Sutton County really heated up over last year, with 6 sales exceeding $1M, as opposed to only 1 during the period last year.This truly illustrates how unpredictable this market can be!Leading the way was the sale of the 5,647 acre De Berry Ranch along I-10 west of Sonora.This grand old ranch had depreciated improvements, but great infrastructure, and some mineral rights conveyed at $885/acre.All Sutton sales ranged from $833/acre to $1,707/acre, and the current lowest asking price on landsoftexas.com for dryland is $1,295/acre.
Uvalde County saw a slight bump upward in activity, with 3 sales over $4M during the period, led by the aforementioned 10,500 acre sale for $17M.At present, the lowest dryland asking price in Uvalde County is $2,195/acre for 1,996 acres, while the median dryland asking price is in the range of $2,700/acre, same as last year.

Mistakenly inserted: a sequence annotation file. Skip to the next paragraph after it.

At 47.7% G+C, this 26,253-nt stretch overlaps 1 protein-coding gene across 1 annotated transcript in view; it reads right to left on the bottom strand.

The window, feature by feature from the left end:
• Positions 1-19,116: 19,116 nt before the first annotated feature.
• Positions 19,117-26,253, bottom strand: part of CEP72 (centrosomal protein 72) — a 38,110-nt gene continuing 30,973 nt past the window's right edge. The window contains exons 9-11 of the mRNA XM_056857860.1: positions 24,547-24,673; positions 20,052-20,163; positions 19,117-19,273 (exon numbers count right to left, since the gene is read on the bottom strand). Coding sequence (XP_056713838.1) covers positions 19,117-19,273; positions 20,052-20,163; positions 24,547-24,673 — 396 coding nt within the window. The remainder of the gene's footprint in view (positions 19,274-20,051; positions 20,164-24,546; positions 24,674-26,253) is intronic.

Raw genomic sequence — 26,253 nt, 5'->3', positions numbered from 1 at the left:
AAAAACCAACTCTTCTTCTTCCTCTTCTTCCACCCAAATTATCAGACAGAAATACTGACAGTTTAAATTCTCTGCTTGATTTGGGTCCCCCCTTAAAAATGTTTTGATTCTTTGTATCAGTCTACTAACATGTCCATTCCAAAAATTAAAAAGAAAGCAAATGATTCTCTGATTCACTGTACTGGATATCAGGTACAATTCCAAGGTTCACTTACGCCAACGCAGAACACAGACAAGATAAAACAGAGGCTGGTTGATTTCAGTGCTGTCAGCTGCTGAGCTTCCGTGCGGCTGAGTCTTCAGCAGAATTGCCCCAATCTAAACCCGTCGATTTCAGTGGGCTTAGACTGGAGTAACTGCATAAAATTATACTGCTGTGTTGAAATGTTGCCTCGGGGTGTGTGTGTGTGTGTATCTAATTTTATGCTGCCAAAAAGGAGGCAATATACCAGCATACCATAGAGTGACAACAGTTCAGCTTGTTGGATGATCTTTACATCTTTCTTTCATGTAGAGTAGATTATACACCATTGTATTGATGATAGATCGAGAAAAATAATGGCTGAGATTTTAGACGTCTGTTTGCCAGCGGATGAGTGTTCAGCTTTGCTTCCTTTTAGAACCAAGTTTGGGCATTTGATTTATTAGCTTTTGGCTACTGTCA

Real County, as it did last year, checked in with only one sale over $1M, but it was a nice one on the Edwards line, being 3,600 acres at $1,581/acre previously mentioned.The re-named Dos Rios Ranch, 880 acres on the East Nueces River, was marketed by this office throughout the period at $3,500/acre, is currently under contract for somewhat less, stay tuned.The lowest price on landsoftexas.com currently is $1,850/acre for unimproved brush land with easement access, and the median is in the range of $2,500/acre.Live water tracts still ask over $6,000/acre in this zone, routinely, but they stay on the market for years, in some cases.